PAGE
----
Corrosion detection and assessment in reinforced concrete structures using Acoustic Emission

Acoustic Emission monitoring of corrosion

Photo: Ariel IOT remote acoustic emission system by EmmaSensing Ltd. in continuous monitoring of reinforced concrete structure with corrosion damage.

Rebar corrosion is one of the primary damage mechanisms in reinforced concrete structures. The consequences of rebar corrosion include:
1. Loss of Strength: Corroded steel loses its structural strength, compromising the integrity of the reinforced concrete.
2. Cracking and Spalling: As the rebar corrodes, it expands, leading to cracking and spalling of the concrete cover. This can expose more of the rebar to corrosive elements, exacerbating the problem.
3. Reduced Durability: Corrosion can significantly reduce the service life and durability of a reinforced concrete structure.

There is considerable difficulty to detect and assess the reinforced concrete damage due to corrosion. Corrosion often occurs beneath the concrete surface, making it challenging to visually identify the extent of the damage. Corrosion can be localized, occurring in specific areas rather than uniformly across a structure. This makes it challenging to assess the overall condition accurately. Environmental conditions vary, and the rate of corrosion can depend on factors such as temperature, humidity, and exposure to corrosive agents. These variations make it challenging to predict and assess corrosion uniformly. In some cases, parts of a structure may be difficult to access, making it challenging to inspect and assess the condition of the reinforcing steel.

To overcome these challenges, a combination of inspection techniques and monitoring methods is often employed. Acoustic Emission (AE) testing stands out among other methods for assessing corrosion and structural health due to its unique advantages and capabilities. AE allows:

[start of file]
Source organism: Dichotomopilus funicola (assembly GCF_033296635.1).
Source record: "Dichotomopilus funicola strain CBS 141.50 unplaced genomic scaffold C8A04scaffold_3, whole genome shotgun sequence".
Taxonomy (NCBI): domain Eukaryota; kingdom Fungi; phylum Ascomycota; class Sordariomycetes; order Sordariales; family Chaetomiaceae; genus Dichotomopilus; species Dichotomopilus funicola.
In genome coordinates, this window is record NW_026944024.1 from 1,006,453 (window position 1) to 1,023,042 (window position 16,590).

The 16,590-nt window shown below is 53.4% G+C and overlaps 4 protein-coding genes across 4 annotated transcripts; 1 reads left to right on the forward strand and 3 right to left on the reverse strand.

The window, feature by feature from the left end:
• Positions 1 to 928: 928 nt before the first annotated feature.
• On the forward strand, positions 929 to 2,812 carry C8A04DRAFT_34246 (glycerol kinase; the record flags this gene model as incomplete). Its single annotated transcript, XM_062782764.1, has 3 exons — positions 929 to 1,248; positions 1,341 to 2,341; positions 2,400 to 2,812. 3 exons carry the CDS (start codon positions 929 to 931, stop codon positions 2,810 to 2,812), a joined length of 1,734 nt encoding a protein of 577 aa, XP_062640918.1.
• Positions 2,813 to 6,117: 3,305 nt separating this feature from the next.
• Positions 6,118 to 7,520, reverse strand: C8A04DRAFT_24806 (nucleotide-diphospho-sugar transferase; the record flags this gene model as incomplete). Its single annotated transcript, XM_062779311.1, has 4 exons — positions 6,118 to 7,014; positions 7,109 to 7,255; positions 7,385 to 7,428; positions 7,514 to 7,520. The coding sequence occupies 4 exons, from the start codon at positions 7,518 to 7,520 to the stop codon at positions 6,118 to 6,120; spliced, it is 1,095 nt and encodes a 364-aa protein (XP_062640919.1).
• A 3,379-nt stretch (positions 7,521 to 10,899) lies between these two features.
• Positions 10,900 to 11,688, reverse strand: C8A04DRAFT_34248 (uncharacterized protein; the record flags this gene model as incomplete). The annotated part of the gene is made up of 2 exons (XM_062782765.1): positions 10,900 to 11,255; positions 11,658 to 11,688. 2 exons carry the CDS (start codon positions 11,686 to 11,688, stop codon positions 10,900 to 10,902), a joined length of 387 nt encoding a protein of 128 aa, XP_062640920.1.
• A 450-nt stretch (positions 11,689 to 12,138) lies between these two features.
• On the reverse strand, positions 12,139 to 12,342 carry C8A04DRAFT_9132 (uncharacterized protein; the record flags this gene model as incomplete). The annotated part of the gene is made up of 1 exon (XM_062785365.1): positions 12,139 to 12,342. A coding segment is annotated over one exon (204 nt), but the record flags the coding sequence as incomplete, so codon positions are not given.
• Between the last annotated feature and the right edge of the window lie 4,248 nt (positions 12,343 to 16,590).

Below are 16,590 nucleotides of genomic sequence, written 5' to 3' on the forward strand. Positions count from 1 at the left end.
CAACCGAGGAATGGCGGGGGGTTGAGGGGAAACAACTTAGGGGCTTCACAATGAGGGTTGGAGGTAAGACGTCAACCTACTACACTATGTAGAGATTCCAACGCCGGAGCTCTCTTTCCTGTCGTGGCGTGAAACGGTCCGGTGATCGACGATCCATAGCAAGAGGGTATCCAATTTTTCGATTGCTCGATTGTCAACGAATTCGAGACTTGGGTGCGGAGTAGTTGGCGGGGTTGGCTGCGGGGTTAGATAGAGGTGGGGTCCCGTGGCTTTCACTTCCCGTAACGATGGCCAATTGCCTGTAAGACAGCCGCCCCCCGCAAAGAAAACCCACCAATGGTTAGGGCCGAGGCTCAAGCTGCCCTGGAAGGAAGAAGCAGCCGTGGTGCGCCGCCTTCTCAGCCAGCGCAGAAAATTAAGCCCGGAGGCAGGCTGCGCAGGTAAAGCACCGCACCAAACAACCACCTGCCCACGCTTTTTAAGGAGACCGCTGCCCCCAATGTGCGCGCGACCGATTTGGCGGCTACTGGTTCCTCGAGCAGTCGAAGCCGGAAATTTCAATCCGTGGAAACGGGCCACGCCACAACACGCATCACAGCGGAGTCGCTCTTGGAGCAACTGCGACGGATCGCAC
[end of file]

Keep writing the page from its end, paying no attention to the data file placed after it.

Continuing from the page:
1. Early Detection of Damage

AE testing can detect the acoustic signals generated by microcracks at an early stage, providing an early warning of potential corrosion activity. This early detection allows for proactive maintenance and intervention before the damage becomes severe.

2. Continuous Monitoring

AE testing enables continuous monitoring over time. This is particularly beneficial for structures where the progression of corrosion or other forms of deterioration needs to be tracked continuously. Continuous monitoring allows for a more comprehensive understanding of the structural health compared to periodic inspections.

3. Real-Time Assessment

AE testing provides real-time data, allowing for immediate assessment of the structural condition. This real-time aspect is advantageous for critical structures or situations where prompt decisions and interventions are required.

4. Localized Damage Detection

AE sensors can help localize areas of damage within a structure. This capability is valuable for pinpointing regions where corrosion is more active or where the concrete has undergone significant distress. Localizing the damage aids in targeted maintenance and repair efforts.

5. Dynamic Stress Assessment

AE testing can capture dynamic events such as loading or environmental changes, providing insights into how these events affect the structural integrity. This is important for understanding the real-world performance of a structure.

6. Identification of Active Corrosion

AE testing can differentiate between active and passive corrosion processes based on the distinctive acoustic signals they produce. This information is crucial for assessing the urgency of maintenance or repair interventions.

However, it’s important to note that no single method is universally superior, and the choice of a testing method depends on factors such as the specific requirements of the assessment, the nature of the structure, and the goals of the inspection. Therefore, application of other NDT and monitoring methods can be required.


There is a wide variety of application examples where AE technology was successfully applied:

  • Monitoring of rebar corrosion in buildings, bridges, and tunnels.
  • Detection and assessment of corrosion in underground sections of columns.
  • Detection of corrosion in the foundation of poles.
  • Detection of corrosion in silos and chimneys.
  • Assessment of corrosion in chemical plant structures.
  • Assessment of corrosion in concrete in port structures.

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